This year’s theme is ‘Cracking the Code: Innovation for a gender equal future’. A Navy captain has helped design a workforce system that enables women to map out their careers in STEM.
CAPTION: Prominent female reservist, Captain Virginia Hayward, Royal Australian Navy, at the Defence Remarkable Women panel discussion. Story by Corporal Michael Rogers. Photo by Kym Smith.
A rower and the president of Australian Defence Force Rowing, Captain Virginia Hayward knows a thing or two about competition.
As the Director of Navy Workforce Strategy and Futures, she helped design a system to give sailors a competitive edge when it comes to their careers.
Navy Mastery is a new approach that focuses on developing the person and their skills across maritime (operating environment), technical (professions) and social (working as a team) mastery.
The system is designed to manage a sailor’s career from recruitment to retirement, and is flexible enough to accommodate career goals and include not just formal learning, but second-hand learning and learning by doing.
“Careers are not linear pathways anymore. Mastery allows people to set goals and plan for life,” Captain Hayward said.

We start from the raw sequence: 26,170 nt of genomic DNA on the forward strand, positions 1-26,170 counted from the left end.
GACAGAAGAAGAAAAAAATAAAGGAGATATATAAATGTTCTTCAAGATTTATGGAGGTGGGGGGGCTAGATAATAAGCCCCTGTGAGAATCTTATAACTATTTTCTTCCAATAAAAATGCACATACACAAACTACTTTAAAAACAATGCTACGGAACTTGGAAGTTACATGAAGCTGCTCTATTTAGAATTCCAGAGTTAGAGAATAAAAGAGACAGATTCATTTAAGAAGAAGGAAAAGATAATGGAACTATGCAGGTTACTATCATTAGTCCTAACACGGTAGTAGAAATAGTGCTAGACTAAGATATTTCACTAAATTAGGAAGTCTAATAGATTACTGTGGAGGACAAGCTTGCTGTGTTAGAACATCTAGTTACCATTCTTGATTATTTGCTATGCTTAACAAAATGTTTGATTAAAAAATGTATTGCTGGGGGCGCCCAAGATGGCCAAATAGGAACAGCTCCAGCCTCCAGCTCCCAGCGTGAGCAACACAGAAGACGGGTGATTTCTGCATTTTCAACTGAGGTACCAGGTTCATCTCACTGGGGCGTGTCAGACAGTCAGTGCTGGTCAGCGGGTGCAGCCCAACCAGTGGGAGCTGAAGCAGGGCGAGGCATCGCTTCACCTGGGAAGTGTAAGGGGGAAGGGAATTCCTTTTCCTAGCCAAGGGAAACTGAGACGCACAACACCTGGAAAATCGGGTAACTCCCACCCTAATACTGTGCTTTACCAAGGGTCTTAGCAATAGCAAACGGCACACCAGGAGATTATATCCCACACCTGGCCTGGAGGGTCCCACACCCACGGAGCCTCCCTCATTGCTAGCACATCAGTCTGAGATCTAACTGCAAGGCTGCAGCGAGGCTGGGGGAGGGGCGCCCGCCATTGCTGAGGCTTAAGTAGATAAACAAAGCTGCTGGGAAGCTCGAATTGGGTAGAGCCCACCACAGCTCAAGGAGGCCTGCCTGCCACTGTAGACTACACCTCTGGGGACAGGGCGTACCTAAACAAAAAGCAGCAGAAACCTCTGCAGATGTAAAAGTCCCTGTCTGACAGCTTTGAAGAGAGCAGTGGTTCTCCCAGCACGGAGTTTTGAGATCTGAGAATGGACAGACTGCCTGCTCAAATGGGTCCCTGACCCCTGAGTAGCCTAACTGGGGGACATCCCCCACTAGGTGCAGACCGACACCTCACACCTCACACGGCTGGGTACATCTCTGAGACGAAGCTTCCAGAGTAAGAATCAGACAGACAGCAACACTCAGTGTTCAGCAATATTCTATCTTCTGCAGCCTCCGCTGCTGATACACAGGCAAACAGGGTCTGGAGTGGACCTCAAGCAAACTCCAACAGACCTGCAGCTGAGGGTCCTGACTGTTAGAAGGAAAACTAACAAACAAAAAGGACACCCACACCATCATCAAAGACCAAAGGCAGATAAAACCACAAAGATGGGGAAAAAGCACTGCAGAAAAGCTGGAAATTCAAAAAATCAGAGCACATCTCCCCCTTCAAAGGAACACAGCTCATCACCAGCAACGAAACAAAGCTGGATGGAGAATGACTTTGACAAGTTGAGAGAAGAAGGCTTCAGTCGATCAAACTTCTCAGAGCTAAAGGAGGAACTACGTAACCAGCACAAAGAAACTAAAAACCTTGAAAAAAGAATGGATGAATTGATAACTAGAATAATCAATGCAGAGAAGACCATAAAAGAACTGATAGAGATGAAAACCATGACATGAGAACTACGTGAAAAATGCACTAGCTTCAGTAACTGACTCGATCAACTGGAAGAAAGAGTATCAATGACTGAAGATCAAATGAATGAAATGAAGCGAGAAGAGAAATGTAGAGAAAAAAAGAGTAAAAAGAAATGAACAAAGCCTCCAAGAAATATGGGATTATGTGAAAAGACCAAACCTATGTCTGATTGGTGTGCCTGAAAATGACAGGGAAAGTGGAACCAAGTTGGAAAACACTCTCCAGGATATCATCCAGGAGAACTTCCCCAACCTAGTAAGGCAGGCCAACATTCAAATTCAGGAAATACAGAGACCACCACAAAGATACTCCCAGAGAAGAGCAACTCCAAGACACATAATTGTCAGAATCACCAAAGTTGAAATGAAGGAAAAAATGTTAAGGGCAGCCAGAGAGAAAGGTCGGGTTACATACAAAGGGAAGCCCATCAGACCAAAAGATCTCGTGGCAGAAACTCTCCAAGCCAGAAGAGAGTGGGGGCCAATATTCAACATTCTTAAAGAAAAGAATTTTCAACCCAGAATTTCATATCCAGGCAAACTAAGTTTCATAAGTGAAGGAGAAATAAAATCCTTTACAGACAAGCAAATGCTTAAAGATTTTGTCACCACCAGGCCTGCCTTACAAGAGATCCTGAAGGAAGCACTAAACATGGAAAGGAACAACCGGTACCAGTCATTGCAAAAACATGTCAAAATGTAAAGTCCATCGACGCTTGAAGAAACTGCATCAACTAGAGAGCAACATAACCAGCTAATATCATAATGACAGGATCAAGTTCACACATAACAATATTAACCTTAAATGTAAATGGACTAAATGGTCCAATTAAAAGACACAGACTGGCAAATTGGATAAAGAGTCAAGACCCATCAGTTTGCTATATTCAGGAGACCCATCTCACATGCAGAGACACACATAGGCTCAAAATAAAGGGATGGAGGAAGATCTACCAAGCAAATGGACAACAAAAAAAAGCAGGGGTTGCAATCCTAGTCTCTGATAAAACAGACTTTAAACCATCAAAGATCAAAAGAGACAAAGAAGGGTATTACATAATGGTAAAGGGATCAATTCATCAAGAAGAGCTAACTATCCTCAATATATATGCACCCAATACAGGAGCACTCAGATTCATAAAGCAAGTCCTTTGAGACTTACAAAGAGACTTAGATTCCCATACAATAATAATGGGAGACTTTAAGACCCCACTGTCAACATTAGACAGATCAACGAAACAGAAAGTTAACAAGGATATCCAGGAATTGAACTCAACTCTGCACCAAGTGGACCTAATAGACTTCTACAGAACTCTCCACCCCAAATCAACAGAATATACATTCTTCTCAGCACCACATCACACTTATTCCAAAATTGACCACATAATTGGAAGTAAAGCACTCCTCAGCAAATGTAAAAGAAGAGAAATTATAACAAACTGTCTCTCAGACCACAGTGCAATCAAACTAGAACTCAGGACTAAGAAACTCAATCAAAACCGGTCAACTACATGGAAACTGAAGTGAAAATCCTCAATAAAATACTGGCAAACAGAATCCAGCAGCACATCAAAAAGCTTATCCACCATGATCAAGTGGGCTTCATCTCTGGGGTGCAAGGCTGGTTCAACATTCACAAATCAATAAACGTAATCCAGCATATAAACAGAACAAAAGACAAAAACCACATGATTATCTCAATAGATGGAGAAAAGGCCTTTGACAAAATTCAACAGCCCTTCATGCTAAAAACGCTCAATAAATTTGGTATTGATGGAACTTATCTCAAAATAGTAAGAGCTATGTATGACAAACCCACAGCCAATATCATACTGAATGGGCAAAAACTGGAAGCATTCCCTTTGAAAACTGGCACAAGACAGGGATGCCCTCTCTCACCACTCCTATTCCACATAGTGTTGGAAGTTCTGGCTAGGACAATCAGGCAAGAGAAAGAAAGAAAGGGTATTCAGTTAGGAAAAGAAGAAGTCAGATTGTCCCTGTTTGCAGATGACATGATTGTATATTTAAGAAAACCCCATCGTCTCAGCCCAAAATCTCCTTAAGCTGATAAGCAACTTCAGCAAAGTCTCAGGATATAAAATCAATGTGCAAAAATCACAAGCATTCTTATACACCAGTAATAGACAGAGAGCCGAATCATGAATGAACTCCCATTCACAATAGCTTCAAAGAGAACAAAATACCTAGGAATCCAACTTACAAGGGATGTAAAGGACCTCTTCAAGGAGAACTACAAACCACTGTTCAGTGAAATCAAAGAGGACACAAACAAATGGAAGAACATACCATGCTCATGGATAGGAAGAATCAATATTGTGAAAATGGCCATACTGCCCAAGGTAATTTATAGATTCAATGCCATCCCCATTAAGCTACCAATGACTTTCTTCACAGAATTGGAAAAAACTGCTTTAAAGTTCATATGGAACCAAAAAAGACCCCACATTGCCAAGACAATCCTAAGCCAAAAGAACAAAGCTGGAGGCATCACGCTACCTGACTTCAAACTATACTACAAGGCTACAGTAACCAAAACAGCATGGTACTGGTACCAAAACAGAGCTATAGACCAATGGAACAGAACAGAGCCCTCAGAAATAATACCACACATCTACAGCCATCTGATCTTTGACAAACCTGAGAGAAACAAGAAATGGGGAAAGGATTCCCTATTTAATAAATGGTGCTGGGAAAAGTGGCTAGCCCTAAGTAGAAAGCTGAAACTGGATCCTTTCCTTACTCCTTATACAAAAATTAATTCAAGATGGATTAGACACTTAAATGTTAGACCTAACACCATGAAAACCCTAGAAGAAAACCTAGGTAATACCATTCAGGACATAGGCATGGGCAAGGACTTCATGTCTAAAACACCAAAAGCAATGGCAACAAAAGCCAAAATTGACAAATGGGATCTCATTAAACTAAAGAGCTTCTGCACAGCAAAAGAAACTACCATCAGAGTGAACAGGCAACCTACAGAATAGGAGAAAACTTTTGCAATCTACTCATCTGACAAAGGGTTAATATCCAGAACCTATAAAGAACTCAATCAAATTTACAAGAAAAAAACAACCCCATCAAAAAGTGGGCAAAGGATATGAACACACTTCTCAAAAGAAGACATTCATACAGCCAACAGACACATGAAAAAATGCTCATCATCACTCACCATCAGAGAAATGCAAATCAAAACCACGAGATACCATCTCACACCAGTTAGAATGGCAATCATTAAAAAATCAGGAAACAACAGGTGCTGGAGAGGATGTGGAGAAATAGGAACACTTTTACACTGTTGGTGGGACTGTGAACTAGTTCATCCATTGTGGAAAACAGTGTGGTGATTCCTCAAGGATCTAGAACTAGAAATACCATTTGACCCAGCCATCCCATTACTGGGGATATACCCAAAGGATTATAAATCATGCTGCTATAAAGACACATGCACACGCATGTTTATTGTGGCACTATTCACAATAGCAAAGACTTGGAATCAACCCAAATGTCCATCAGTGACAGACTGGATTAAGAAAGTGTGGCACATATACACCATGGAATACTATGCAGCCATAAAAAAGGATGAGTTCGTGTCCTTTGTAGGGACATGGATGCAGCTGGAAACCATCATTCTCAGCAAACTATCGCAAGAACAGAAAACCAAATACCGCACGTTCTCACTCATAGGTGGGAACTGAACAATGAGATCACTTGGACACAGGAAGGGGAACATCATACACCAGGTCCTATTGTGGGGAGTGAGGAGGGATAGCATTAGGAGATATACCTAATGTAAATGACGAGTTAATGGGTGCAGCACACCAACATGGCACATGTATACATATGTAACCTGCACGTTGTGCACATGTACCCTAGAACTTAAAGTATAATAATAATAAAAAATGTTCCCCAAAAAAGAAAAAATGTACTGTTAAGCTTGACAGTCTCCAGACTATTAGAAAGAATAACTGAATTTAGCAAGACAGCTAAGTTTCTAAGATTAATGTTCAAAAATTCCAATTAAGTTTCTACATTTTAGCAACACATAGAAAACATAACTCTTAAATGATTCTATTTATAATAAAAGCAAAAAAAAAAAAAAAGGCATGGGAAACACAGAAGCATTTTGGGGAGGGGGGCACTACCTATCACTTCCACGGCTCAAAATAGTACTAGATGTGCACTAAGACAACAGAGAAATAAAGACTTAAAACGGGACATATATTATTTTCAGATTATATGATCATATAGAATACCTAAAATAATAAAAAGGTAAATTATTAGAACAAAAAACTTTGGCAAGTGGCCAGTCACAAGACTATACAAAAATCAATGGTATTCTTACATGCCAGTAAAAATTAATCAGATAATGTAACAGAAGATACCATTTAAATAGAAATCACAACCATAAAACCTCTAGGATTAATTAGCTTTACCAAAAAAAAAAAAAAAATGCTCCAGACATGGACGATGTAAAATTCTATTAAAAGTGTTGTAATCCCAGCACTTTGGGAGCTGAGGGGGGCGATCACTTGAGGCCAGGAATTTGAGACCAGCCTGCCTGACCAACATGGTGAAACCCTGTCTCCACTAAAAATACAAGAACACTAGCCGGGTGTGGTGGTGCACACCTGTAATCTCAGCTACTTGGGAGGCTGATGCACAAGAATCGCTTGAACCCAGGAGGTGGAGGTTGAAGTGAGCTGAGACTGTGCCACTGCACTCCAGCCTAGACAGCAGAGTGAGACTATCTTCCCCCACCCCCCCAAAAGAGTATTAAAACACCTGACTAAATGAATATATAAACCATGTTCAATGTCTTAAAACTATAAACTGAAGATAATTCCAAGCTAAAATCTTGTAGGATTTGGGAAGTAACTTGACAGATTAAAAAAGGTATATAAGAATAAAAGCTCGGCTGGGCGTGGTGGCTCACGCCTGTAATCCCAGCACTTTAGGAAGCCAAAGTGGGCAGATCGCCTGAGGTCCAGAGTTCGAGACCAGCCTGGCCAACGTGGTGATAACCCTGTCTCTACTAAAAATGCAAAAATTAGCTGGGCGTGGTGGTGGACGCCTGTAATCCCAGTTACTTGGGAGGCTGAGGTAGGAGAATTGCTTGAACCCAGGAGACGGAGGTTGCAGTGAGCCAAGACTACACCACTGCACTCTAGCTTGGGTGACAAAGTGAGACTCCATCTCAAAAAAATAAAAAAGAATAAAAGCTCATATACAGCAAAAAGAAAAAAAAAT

“People may get out, have a family, work in academia or whole of government, and it enables you to better plan when and where you can come back in.”
It’s something Captain Hayward has first-hand experience with, having left the Navy to pursue work in other government agencies, before returning in 2019 as a maritime human resource officer.
A love of the ocean, grown from a sea-side childhood in Gladstone, led her to join the Navy as a midshipman.
She graduated from the Royal Australian Naval College in 1989 and went on to serve as a maritime warfare officer on board a number of ships.
Her staff appointments included staff officer to the Director General Naval Manpower and the Head of Defence Personnel, and Executive Officer Change Management.
In 2004, she transferred to reserves and worked in emergency management, counter-terrorism and strategic human resources.
The theme of International Women’s Day 2023 is ‘Cracking the Code: Innovation for a gender equal future.’ It aims to champion the unique place that women hold in STEM fields.
Captain Hayward said Navy Mastery can help people plan their careers in STEM by giving clarity on expectations, learning opportunities and enriching roles.
“Defence is relying heavily on a constant supply of STEM graduates. But how do we up skill people in our current system who have the aptitude for STEM, but may not have current qualifications?” she said.
“Mastery career pathways are a way to balance the service requirements and develop deep specialists and give career flexibility for people who may want to do other things within, join mid-career or step out.
“They can come back in and understand the standards and skills required to progress their mastery.”